Next month, Variety magazine will host its annual “Women in Power” luncheon, and will give “Lifetime Impact Awards” to several women in the fields of entertainment and public service.Among the honorees will be Chelsea Clinton. Here are the Top Ten Reasons the ridiculous award starts ethics alarms sounding:
1. The award is incompetent and misleading. Chelsea has done nothing on her own to justify any award. She has been hired for a series of jobs based solely on the prominence of her famous parents, and is on the board of her family foundation, which has funded various humanitarian programs. These are passive achievements that any child of the Clintons would accumulate.
2. The award to Clinton immediately renders worthless Variety’s past and future “Lifetime Impact Awards” to deserving and worthy recipients. It destroys any claim the award has to integrity and sincerity.
3. The award is a lie. Chelsea Clinton is in her thirties, and hasn’t accumulated a lifetime, much less a lifetime of laudable achievements. It is grossly premature, contradicting its own title.
4. The award is cruel. It compels focus on the pathetic, privileged, exploited and exploitative existence of Chelsea Clinton thus far by proclaiming it to be something it obviously is not.
5. The award is unfair. There must be literally millions of women, even at Clinton’s young age, who by their own diligence, perseverance and character have genuinely achieved remarkable things in their lifetimes. Giving the award to Clinton suggests that her “impact” like serving on the board of several large-scale tech firms, operated by major Democratic donors, are more impressive than theirs.
6. The award is irresponsible. Giving Chelsea an award means that someone deserving will not receive the award. It is a cynically squandered opportunity.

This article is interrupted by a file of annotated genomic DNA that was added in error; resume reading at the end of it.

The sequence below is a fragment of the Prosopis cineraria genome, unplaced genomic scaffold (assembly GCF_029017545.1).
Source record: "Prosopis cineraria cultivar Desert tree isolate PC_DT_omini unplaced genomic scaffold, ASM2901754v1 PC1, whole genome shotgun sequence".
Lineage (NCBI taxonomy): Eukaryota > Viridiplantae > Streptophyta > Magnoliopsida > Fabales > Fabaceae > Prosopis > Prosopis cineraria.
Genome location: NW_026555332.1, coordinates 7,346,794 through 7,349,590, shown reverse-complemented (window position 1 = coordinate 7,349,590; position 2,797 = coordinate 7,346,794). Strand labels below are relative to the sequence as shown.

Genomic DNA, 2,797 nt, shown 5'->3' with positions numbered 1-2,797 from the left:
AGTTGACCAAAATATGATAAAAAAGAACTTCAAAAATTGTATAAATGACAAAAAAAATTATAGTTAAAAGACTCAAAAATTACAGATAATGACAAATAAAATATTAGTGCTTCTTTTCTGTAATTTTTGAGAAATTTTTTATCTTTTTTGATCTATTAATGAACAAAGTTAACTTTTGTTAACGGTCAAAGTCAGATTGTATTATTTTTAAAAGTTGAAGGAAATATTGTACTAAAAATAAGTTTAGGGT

7. The award celebrates privilege over character and genuine achievements. It sends the discouraging message that benefiting from family wealth and connections are worthy of special praise.
8. The award is classist and elitist, literally honoring Chelsea for the nearly unavoidable benefits of having elite and powerful parents, showing the influential and powerful using their influence to boost the status and reputations of their own, rather than to search out, encourage and reward the more deserving who are not already in “the club.”
9. The award is offensive, insulting the intelligence of anyone aware of how bereft of genuine initiative and “impact” Chelsea Clinton’s life has been so far.
10. It is unethical for Clinton to accept it, instead of gently turning it down and stating that she would welcome such an award in the future after she has done something to deserve it. Instead, as with everything else, Chelsea is happily accepting the bounty of being born into wealth and power, and, in the words of the late Ann Richards, thinks she has hit a triple because she was born on third base.
UPDATED: The original source for this post, Heat Street, had the story muddled. Chelsea was not, as was stated in the original post, being given a lifetime achievement award, but something called an “impact” award jointly awarded with the Lifetime TV network. Cute play on words there. Outside of the terminology, this is a distinction without a difference, as we say in the law. All ten objections to the award stand, even after the obligatory edits.